No sex please, we’re inhibited: searching for drugs to prevent malaria transmission

No sex please, we’re inhibited: searching for drugs to prevent malaria transmission

Project details

The transmission stages of malaria are an exciting and largely untapped area for therapeutic discovery. Understanding which parasite molecules are essential during this phase is critical for malaria elimination. 

The Plasmodium falciparum genome encodes ten aspartyl proteases known as plasmepsins that are involved in key developmental and pathological processes and are important druggable targets. 

In this project you will characterise the function of plasmepsins, using an integrated genetic and protein chemistry approach to discover when and where these molecules are expressed. Harnessing CRISPR technology, advanced microscopy techniques and in vivo developmental biology, you will examine the role of these proteins during blood and mosquito stage development to provide a stepping-off point for potential new antimalarial drug discovery.

About our research group

We use CRISPR genome editing technology for efficient and specific parasite molecular genetics to make parasite lines with specific gene knockouts and also florescent protein tags. We perform experiments to define the loss-of-function phenotypes as well as live imaging and super-resolution microscopy to define the function of these proteins. Additionally, we express the parasite proteins in insect and E. coli cells to enable biochemical characterisation and structural analysis.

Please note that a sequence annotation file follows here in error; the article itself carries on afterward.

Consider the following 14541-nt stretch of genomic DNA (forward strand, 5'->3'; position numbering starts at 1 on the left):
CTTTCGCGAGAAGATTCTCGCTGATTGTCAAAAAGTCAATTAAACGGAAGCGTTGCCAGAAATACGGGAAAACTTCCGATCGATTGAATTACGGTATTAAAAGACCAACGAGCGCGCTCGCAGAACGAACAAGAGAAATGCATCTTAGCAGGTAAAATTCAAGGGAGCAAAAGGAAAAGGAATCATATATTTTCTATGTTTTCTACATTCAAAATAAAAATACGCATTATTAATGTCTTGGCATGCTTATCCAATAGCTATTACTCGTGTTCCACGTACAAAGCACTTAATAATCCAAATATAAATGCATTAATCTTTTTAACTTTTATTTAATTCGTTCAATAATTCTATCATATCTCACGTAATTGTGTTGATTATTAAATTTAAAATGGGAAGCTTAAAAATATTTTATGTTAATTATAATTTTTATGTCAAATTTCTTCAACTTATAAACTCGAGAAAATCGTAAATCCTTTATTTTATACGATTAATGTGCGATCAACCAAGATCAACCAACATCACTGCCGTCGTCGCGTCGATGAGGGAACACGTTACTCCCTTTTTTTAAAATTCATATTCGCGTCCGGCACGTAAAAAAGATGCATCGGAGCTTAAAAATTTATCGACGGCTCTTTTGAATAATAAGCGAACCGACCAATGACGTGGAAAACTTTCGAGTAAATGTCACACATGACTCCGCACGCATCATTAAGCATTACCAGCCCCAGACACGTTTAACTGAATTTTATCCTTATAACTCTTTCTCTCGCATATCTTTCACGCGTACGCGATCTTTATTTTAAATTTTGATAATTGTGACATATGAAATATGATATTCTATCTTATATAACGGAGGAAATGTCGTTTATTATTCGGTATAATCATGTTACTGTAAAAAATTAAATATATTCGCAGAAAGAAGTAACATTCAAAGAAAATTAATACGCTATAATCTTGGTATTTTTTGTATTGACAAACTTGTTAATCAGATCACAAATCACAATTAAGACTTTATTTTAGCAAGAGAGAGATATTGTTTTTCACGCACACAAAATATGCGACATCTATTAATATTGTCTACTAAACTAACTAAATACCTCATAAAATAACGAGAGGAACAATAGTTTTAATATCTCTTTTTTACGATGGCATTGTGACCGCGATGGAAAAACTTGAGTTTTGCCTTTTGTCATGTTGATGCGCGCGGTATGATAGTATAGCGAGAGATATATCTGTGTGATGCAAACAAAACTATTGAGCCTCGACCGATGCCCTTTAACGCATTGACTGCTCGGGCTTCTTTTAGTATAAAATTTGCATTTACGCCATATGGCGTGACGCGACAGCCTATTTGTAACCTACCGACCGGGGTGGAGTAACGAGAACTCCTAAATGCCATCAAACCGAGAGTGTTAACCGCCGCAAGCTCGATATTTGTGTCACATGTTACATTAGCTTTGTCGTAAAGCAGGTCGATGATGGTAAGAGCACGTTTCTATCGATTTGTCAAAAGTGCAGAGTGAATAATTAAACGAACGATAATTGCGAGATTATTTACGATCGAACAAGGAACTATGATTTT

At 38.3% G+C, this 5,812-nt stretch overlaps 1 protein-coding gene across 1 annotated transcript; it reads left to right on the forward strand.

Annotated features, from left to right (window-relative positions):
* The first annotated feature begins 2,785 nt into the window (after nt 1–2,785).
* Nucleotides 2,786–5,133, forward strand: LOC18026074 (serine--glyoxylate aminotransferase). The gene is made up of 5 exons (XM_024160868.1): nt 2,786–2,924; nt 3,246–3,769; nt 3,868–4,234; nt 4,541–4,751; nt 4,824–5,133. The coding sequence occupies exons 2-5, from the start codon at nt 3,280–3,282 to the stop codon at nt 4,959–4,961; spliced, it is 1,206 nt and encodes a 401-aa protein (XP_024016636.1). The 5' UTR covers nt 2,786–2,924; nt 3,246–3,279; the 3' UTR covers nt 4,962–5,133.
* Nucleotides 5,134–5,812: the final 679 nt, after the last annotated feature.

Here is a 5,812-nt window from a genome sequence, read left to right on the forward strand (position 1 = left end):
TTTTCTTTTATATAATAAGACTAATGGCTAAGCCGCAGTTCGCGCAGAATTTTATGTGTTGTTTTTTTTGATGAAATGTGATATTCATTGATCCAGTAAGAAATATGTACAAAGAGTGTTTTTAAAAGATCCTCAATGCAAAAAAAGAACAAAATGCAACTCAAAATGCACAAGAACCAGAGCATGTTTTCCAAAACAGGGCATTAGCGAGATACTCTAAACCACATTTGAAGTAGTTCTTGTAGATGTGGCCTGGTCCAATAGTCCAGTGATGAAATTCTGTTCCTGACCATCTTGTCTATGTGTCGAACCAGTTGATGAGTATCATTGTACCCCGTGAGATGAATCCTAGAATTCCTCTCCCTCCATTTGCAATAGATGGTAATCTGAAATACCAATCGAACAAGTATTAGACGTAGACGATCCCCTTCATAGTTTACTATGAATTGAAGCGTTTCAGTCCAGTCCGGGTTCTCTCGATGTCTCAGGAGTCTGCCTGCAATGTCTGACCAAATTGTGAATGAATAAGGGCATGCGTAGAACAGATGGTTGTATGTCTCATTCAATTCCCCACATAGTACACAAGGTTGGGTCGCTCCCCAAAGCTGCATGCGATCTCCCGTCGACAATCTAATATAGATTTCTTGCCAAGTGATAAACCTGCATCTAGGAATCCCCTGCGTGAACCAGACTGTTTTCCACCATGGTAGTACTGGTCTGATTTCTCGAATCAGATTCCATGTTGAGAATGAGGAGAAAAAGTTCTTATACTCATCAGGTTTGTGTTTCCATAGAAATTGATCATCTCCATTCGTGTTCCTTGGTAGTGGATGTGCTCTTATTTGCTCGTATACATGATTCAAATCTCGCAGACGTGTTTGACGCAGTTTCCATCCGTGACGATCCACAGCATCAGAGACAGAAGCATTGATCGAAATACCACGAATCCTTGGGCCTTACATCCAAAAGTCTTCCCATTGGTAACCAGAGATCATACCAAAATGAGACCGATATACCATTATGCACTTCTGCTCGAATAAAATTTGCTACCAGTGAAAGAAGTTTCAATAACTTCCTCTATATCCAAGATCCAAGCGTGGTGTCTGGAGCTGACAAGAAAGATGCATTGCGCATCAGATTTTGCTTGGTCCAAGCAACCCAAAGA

Our laboratory is made up of a mixture of postdoctoral fellows and PhD students providing opportunities for close supervision and assistance as well as working in a team environment.

Further reading: Hodder et al., Nature Struct Mol Biol 2015 22 :590


Professor Alan Cowman

Alan Cowman standing in a laboratory
Deputy Director and Joint Division Head
Dr Tony Hodder profile shot
Infection and Immunity division
Dr Julie Healer profile shot
Infection and Immunity division

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